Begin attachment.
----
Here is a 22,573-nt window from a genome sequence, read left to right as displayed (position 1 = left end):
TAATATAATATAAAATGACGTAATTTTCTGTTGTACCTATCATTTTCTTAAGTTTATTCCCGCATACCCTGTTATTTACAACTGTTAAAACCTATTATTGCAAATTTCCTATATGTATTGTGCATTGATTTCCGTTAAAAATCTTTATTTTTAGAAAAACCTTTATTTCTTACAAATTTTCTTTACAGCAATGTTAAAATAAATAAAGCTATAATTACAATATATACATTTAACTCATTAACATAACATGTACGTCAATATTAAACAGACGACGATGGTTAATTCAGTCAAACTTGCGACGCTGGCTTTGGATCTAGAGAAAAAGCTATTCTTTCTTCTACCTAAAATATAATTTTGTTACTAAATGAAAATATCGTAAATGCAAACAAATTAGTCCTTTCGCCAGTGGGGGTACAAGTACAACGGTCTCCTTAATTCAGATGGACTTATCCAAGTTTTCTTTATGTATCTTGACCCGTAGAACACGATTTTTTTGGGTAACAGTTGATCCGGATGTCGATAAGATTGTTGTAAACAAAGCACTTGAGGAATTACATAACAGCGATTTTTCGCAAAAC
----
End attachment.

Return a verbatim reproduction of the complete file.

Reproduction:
Here is a 22,573-nt window from a genome sequence, read left to right as displayed (position 1 = left end):
TAATATAATATAAAATGACGTAATTTTCTGTTGTACCTATCATTTTCTTAAGTTTATTCCCGCATACCCTGTTATTTACAACTGTTAAAACCTATTATTGCAAATTTCCTATATGTATTGTGCATTGATTTCCGTTAAAAATCTTTATTTTTAGAAAAACCTTTATTTCTTACAAATTTTCTTTACAGCAATGTTAAAATAAATAAAGCTATAATTACAATATATACATTTAACTCATTAACATAACATGTACGTCAATATTAAACAGACGACGATGGTTAATTCAGTCAAACTTGCGACGCTGGCTTTGGATCTAGAGAAAAAGCTATTCTTTCTTCTACCTAAAATATAATTTTGTTACTAAATGAAAATATCGTAAATGCAAACAAATTAGTCCTTTCGCCAGTGGGGGTACAAGTACAACGGTCTCCTTAATTCAGATGGACTTATCCAAGTTTTCTTTATGTATCTTGACCCGTAGAACACGATTTTTTTGGGTAACAGTTGATCCGGATGTCGATAAGATTGTTGTAAACAAAGCACTTGAGGAATTACATAACAGCGATTTTTCGCAAAAC